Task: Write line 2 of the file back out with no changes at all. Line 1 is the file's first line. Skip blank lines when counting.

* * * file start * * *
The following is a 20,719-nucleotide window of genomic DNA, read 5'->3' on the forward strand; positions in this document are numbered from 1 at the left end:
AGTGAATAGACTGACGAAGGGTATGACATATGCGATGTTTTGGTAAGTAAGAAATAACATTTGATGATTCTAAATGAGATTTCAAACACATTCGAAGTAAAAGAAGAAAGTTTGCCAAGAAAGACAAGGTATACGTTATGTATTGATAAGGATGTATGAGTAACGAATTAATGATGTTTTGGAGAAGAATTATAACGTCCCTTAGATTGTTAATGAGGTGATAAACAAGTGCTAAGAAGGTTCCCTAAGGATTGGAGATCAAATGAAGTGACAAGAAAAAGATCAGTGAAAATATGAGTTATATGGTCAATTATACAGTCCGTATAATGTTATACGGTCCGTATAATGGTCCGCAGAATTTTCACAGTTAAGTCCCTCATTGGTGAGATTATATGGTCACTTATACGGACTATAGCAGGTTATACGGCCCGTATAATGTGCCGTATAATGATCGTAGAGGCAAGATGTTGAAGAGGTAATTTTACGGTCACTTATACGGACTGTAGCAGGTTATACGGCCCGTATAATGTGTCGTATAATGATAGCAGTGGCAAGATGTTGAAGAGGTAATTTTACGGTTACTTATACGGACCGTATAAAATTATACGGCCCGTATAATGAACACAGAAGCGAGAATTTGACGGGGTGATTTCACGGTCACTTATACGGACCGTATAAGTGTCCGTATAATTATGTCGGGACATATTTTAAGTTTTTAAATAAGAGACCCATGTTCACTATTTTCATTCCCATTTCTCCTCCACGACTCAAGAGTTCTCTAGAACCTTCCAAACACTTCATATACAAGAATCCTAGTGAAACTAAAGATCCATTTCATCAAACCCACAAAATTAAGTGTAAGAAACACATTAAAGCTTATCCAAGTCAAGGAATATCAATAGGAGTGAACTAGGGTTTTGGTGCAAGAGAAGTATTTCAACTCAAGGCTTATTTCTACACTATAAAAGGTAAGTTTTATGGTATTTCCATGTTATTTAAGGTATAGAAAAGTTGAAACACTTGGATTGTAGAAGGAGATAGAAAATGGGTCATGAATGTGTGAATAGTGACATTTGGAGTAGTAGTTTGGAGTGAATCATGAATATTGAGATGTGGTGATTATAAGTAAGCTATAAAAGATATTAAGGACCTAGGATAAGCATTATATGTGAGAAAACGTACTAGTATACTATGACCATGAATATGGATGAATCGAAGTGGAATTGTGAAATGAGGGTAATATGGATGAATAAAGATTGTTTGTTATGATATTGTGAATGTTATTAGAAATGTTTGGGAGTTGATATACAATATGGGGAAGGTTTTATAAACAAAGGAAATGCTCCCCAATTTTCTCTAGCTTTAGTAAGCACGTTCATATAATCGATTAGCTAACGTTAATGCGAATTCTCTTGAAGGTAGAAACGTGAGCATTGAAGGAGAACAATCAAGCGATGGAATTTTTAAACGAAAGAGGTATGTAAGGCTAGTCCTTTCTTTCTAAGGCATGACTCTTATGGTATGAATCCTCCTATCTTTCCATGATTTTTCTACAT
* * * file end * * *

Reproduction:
AGTGAATAGACTGACGAAGGGTATGACATATGCGATGTTTTGGTAAGTAAGAAATAACATTTGATGATTCTAAATGAGATTTCAAACACATTCGAAGTAAAAGAAGAAAGTTTGCCAAGAAAGACAAGGTATACGTTATGTATTGATAAGGATGTATGAGTAACGAATTAATGATGTTTTGGAGAAGAATTATAACGTCCCTTAGATTGTTAATGAGGTGATAAACAAGTGCTAAGAAGGTTCCCTAAGGATTGGAGATCAAATGAAGTGACAAGAAAAAGATCAGTGAAAATATGAGTTATATGGTCAATTATACAGTCCGTATAATGTTATACGGTCCGTATAATGGTCCGCAGAATTTTCACAGTTAAGTCCCTCATTGGTGAGATTATATGGTCACTTATACGGACTATAGCAGGTTATACGGCCCGTATAATGTGCCGTATAATGATCGTAGAGGCAAGATGTTGAAGAGGTAATTTTACGGTCACTTATACGGACTGTAGCAGGTTATACGGCCCGTATAATGTGTCGTATAATGATAGCAGTGGCAAGATGTTGAAGAGGTAATTTTACGGTTACTTATACGGACCGTATAAAATTATACGGCCCGTATAATGAACACAGAAGCGAGAATTTGACGGGGTGATTTCACGGTCACTTATACGGACCGTATAAGTGTCCGTATAATTATGTCGGGACATATTTTAAGTTTTTAAATAAGAGACCCATGTTCACTATTTTCATTCCCATTTCTCCTCCACGACTCAAGAGTTCTCTAGAACCTTCCAAACACTTCATATACAAGAATCCTAGTGAAACTAAAGATCCATTTCATCAAACCCACAAAATTAAGTGTAAGAAACACATTAAAGCTTATCCAAGTCAAGGAATATCAATAGGAGTGAACTAGGGTTTTGGTGCAAGAGAAGTATTTCAACTCAAGGCTTATTTCTACACTATAAAAGGTAAGTTTTATGGTATTTCCATGTTATTTAAGGTATAGAAAAGTTGAAACACTTGGATTGTAGAAGGAGATAGAAAATGGGTCATGAATGTGTGAATAGTGACATTTGGAGTAGTAGTTTGGAGTGAATCATGAATATTGAGATGTGGTGATTATAAGTAAGCTATAAAAGATATTAAGGACCTAGGATAAGCATTATATGTGAGAAAACGTACTAGTATACTATGACCATGAATATGGATGAATCGAAGTGGAATTGTGAAATGAGGGTAATATGGATGAATAAAGATTGTTTGTTATGATATTGTGAATGTTATTAGAAATGTTTGGGAGTTGATATACAATATGGGGAAGGTTTTATAAACAAAGGAAATGCTCCCCAATTTTCTCTAGCTTTAGTAAGCACGTTCATATAATCGATTAGCTAACGTTAATGCGAATTCTCTTGAAGGTAGAAACGTGAGCATTGAAGGAGAACAATCAAGCGATGGAATTTTTAAACGAAAGAGGTATGTAAGGCTAGTCCTTTCTTTCTAAGGCATGACTCTTATGGTATGAATCCTCCTATCTTTCCATGATTTTTCTACAT